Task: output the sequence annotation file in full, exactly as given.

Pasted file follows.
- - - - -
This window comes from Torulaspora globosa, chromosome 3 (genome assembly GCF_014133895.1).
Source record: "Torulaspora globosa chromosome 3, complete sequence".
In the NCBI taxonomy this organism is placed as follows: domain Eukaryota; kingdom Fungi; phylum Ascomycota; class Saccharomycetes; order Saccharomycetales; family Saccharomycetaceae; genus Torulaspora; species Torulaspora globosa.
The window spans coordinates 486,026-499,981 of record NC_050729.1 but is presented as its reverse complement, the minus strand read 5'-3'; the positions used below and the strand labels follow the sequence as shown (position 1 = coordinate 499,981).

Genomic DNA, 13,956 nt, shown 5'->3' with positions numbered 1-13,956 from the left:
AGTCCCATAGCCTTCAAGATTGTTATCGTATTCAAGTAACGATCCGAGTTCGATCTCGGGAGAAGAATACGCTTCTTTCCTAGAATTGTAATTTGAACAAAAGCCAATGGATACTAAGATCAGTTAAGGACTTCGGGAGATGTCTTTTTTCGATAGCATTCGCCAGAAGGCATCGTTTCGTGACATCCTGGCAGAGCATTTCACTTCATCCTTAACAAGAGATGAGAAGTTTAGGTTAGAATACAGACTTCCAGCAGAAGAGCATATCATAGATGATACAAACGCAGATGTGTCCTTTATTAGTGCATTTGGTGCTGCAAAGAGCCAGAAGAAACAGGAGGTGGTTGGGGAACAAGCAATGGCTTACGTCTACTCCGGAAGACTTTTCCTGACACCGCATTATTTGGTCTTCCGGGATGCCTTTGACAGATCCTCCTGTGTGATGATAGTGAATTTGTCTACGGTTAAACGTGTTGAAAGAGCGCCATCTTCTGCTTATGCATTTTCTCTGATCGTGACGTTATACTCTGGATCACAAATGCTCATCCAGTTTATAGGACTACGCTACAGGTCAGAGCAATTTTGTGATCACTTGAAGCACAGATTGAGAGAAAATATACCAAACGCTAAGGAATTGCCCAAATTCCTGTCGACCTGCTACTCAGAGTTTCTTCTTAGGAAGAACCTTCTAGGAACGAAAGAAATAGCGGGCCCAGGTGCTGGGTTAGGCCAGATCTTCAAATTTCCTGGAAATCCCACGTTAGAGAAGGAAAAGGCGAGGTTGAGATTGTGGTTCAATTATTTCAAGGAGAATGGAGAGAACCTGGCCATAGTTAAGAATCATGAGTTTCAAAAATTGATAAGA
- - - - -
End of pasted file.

This window comes from Torulaspora globosa, chromosome 3 (genome assembly GCF_014133895.1).
Source record: "Torulaspora globosa chromosome 3, complete sequence".
In the NCBI taxonomy this organism is placed as follows: domain Eukaryota; kingdom Fungi; phylum Ascomycota; class Saccharomycetes; order Saccharomycetales; family Saccharomycetaceae; genus Torulaspora; species Torulaspora globosa.
The window spans coordinates 486,026-499,981 of record NC_050729.1 but is presented as its reverse complement, the minus strand read 5'-3'; the positions used below and the strand labels follow the sequence as shown (position 1 = coordinate 499,981).

Genomic DNA, 13,956 nt, shown 5'->3' with positions numbered 1-13,956 from the left:
AGTCCCATAGCCTTCAAGATTGTTATCGTATTCAAGTAACGATCCGAGTTCGATCTCGGGAGAAGAATACGCTTCTTTCCTAGAATTGTAATTTGAACAAAAGCCAATGGATACTAAGATCAGTTAAGGACTTCGGGAGATGTCTTTTTTCGATAGCATTCGCCAGAAGGCATCGTTTCGTGACATCCTGGCAGAGCATTTCACTTCATCCTTAACAAGAGATGAGAAGTTTAGGTTAGAATACAGACTTCCAGCAGAAGAGCATATCATAGATGATACAAACGCAGATGTGTCCTTTATTAGTGCATTTGGTGCTGCAAAGAGCCAGAAGAAACAGGAGGTGGTTGGGGAACAAGCAATGGCTTACGTCTACTCCGGAAGACTTTTCCTGACACCGCATTATTTGGTCTTCCGGGATGCCTTTGACAGATCCTCCTGTGTGATGATAGTGAATTTGTCTACGGTTAAACGTGTTGAAAGAGCGCCATCTTCTGCTTATGCATTTTCTCTGATCGTGACGTTATACTCTGGATCACAAATGCTCATCCAGTTTATAGGACTACGCTACAGGTCAGAGCAATTTTGTGATCACTTGAAGCACAGATTGAGAGAAAATATACCAAACGCTAAGGAATTGCCCAAATTCCTGTCGACCTGCTACTCAGAGTTTCTTCTTAGGAAGAACCTTCTAGGAACGAAAGAAATAGCGGGCCCAGGTGCTGGGTTAGGCCAGATCTTCAAATTTCCTGGAAATCCCACGTTAGAGAAGGAAAAGGCGAGGTTGAGATTGTGGTTCAATTATTTCAAGGAGAATGGAGAGAACCTGGCCATAGTTAAGAATCATGAGTTTCAAAAATTGATAAGA